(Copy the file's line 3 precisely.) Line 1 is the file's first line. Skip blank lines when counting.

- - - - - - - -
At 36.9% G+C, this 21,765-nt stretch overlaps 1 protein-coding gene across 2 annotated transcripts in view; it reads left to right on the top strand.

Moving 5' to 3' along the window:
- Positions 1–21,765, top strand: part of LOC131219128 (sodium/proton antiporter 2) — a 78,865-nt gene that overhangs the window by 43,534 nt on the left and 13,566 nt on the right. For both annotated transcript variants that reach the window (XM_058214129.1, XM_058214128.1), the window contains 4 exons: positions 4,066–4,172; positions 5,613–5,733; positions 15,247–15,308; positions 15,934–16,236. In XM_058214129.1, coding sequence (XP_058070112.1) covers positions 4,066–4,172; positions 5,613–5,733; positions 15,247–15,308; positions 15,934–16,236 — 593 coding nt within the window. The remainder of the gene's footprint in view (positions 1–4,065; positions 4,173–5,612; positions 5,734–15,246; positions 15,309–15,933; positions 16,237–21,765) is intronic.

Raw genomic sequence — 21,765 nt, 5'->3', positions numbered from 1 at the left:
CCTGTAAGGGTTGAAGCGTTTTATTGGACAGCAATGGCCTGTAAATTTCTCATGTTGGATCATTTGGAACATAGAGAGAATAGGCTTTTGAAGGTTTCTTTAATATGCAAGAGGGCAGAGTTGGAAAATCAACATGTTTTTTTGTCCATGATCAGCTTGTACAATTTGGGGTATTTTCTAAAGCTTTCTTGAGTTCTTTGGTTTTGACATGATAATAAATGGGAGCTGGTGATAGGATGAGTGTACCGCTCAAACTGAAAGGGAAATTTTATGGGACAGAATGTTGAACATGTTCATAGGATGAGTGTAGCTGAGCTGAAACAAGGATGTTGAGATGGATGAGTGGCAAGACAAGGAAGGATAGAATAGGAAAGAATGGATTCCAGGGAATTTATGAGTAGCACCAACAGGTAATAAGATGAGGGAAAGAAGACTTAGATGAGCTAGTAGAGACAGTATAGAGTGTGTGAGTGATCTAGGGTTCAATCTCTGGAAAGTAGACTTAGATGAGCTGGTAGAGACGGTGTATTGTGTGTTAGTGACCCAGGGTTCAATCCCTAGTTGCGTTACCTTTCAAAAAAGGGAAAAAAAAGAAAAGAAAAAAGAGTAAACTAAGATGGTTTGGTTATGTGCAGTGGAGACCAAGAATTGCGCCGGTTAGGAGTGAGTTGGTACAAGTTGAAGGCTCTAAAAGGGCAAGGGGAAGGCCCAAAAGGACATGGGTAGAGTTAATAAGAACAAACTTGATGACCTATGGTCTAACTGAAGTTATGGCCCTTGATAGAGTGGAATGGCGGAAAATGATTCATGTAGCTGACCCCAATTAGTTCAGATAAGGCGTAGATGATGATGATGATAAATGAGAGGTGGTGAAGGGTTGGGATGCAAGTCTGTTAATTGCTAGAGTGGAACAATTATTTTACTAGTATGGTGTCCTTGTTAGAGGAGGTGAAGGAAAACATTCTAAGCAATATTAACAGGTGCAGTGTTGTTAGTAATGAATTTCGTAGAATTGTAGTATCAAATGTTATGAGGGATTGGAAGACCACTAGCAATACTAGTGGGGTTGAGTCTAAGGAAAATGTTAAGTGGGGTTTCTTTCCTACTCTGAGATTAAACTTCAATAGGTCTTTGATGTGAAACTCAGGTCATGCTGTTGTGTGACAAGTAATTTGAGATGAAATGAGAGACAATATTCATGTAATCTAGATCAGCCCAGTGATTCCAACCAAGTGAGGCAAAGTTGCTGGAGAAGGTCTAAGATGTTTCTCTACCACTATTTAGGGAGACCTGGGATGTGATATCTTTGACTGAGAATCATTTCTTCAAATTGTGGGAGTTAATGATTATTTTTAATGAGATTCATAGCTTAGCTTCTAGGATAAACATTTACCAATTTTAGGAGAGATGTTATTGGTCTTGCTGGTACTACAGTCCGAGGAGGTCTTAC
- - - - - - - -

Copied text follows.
- Positions 1–21,765, top strand: part of LOC131219128 (sodium/proton antiporter 2) — a 78,865-nt gene that overhangs the window by 43,534 nt on the left and 13,566 nt on the right. For both annotated transcript variants that reach the window (XM_058214129.1, XM_058214128.1), the window contains 4 exons: positions 4,066–4,172; positions 5,613–5,733; positions 15,247–15,308; positions 15,934–16,236. In XM_058214129.1, coding sequence (XP_058070112.1) covers positions 4,066–4,172; positions 5,613–5,733; positions 15,247–15,308; positions 15,934–16,236 — 593 coding nt within the window. The remainder of the gene's footprint in view (positions 1–4,065; positions 4,173–5,612; positions 5,734–15,246; positions 15,309–15,933; positions 16,237–21,765) is intronic.